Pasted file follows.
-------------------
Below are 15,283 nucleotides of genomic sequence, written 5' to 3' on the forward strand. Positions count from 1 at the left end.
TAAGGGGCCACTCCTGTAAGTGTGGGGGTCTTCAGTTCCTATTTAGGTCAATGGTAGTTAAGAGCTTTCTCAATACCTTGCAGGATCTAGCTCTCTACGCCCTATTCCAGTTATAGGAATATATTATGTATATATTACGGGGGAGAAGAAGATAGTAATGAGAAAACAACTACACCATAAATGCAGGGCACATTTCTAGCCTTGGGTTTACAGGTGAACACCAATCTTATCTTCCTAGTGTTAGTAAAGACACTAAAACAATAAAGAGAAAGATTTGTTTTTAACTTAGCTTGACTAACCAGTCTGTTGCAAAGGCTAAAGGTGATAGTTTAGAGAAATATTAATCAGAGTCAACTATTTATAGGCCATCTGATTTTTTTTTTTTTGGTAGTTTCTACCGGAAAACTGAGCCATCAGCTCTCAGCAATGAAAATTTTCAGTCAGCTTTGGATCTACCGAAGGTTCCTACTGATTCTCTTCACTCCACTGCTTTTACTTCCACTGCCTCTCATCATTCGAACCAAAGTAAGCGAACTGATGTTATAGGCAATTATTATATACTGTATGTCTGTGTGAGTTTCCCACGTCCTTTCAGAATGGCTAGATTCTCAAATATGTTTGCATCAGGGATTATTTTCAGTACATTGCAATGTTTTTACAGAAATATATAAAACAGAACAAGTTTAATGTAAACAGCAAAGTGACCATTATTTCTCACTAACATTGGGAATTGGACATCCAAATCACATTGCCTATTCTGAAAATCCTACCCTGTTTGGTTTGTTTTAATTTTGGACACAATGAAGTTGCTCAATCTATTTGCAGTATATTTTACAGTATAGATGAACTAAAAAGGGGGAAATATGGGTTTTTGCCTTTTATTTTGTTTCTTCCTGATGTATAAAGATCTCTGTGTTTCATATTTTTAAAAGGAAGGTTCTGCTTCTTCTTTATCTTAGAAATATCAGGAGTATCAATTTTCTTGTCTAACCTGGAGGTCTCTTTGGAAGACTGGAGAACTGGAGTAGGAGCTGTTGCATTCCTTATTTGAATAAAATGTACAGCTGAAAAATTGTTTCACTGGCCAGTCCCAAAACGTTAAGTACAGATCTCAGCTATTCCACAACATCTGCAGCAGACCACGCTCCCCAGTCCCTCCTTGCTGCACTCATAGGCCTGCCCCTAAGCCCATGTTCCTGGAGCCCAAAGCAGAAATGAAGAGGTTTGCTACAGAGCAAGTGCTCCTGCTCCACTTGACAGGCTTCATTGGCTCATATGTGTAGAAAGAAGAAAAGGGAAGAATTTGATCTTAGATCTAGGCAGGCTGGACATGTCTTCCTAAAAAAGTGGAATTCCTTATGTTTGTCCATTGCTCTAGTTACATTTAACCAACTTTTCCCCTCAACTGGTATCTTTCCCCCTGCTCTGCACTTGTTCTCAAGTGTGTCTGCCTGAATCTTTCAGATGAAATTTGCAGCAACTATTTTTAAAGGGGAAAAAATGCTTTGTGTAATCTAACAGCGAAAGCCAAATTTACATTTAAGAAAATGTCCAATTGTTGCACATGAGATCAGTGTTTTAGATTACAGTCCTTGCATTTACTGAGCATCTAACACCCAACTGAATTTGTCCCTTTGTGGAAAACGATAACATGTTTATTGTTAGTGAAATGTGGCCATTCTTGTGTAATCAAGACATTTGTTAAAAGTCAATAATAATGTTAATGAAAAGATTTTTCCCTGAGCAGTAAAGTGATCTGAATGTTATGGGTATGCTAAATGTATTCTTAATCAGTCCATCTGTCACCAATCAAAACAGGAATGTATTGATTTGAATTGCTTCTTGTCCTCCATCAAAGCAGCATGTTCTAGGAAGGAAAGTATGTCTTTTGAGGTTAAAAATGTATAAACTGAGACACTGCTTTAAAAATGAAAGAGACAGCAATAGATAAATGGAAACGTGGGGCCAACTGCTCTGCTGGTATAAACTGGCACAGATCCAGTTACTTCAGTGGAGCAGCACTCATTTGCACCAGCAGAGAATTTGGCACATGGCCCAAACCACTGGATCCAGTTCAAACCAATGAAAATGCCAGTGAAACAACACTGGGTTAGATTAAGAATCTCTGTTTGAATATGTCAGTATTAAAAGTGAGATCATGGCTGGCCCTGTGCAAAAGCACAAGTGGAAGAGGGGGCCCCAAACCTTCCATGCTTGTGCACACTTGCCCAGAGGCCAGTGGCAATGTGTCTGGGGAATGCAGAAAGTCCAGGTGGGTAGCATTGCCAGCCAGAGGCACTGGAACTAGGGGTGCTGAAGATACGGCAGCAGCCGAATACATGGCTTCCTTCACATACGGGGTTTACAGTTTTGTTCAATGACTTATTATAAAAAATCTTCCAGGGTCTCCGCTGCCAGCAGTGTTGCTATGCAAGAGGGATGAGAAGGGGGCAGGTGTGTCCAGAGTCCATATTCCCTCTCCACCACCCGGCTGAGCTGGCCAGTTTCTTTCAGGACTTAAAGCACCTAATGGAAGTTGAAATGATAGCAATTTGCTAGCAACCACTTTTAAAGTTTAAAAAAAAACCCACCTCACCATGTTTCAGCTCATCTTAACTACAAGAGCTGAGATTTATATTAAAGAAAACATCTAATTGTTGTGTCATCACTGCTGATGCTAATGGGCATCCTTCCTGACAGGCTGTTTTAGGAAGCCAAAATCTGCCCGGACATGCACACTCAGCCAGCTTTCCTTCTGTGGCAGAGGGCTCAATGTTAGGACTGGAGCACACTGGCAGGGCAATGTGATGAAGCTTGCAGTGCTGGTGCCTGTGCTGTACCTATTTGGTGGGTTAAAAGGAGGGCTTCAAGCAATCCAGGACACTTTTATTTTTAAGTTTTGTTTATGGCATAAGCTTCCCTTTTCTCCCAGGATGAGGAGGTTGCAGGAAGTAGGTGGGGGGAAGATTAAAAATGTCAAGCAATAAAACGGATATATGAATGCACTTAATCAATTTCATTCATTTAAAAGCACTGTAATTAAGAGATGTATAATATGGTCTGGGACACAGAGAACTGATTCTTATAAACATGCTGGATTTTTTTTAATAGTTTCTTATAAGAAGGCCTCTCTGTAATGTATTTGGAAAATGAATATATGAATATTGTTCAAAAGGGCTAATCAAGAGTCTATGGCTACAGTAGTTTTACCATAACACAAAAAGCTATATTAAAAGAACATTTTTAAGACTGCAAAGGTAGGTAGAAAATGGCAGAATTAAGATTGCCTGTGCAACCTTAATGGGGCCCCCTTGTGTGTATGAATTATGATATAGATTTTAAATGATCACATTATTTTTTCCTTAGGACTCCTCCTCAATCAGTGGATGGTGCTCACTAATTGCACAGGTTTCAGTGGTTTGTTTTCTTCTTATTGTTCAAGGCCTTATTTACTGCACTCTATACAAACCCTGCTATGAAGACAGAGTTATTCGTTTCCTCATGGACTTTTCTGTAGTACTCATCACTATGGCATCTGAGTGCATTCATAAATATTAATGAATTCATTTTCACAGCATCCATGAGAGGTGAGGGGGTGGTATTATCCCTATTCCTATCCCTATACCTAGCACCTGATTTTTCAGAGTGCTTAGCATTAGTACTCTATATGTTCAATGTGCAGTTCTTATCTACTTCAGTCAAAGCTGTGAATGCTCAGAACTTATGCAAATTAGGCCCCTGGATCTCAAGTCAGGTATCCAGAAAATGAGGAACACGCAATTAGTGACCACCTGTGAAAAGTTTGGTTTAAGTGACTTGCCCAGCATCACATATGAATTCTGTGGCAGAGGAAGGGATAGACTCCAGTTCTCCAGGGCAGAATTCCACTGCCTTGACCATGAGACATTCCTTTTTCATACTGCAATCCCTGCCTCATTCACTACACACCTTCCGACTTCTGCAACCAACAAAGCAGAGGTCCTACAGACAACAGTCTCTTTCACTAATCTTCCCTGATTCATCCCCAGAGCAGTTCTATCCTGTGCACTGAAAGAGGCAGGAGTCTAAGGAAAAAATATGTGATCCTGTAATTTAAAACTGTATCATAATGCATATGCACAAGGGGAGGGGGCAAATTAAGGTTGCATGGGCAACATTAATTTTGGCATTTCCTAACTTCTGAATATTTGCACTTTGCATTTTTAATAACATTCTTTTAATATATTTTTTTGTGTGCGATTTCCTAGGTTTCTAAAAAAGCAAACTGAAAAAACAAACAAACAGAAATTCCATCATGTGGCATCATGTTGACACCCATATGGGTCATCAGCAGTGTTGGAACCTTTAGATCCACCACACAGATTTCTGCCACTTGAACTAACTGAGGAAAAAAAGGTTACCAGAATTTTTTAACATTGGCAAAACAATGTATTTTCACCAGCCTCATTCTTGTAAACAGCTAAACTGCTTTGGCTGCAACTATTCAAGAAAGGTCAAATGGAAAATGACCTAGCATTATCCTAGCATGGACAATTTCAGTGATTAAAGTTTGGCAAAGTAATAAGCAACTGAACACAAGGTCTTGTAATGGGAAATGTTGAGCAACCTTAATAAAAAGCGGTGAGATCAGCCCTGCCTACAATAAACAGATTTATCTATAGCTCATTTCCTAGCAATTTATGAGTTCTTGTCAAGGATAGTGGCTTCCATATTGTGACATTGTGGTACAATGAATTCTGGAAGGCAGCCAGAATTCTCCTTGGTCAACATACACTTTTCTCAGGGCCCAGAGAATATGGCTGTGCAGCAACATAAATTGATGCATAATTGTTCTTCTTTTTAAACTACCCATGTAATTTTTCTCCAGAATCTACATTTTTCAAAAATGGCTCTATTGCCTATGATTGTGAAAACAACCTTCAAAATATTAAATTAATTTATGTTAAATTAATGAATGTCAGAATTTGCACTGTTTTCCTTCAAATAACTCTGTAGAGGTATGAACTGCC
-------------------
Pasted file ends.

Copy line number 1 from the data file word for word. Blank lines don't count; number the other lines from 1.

Below are 15,283 nucleotides of genomic sequence, written 5' to 3' on the forward strand. Positions count from 1 at the left end.